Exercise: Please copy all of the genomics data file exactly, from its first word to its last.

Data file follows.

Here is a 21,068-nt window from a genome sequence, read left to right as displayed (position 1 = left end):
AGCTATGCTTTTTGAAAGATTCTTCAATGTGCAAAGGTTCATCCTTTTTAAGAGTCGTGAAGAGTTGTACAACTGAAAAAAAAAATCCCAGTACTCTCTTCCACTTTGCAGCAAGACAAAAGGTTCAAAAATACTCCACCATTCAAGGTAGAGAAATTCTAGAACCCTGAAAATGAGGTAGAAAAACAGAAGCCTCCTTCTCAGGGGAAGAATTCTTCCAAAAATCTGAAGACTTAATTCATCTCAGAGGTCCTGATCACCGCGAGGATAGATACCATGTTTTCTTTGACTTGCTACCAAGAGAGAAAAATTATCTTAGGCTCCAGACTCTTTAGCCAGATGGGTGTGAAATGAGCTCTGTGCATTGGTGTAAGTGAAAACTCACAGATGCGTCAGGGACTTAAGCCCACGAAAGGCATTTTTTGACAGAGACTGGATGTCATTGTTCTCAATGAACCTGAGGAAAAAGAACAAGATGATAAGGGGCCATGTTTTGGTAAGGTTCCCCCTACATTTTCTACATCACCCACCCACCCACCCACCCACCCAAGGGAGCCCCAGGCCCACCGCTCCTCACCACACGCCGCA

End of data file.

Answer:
Here is a 21,068-nt window from a genome sequence, read left to right as displayed (position 1 = left end):
AGCTATGCTTTTTGAAAGATTCTTCAATGTGCAAAGGTTCATCCTTTTTAAGAGTCGTGAAGAGTTGTACAACTGAAAAAAAAAATCCCAGTACTCTCTTCCACTTTGCAGCAAGACAAAAGGTTCAAAAATACTCCACCATTCAAGGTAGAGAAATTCTAGAACCCTGAAAATGAGGTAGAAAAACAGAAGCCTCCTTCTCAGGGGAAGAATTCTTCCAAAAATCTGAAGACTTAATTCATCTCAGAGGTCCTGATCACCGCGAGGATAGATACCATGTTTTCTTTGACTTGCTACCAAGAGAGAAAAATTATCTTAGGCTCCAGACTCTTTAGCCAGATGGGTGTGAAATGAGCTCTGTGCATTGGTGTAAGTGAAAACTCACAGATGCGTCAGGGACTTAAGCCCACGAAAGGCATTTTTTGACAGAGACTGGATGTCATTGTTCTCAATGAACCTGAGGAAAAAGAACAAGATGATAAGGGGCCATGTTTTGGTAAGGTTCCCCCTACATTTTCTACATCACCCACCCACCCACCCACCCACCCAAGGGAGCCCCAGGCCCACCGCTCCTCACCACACGCCGCA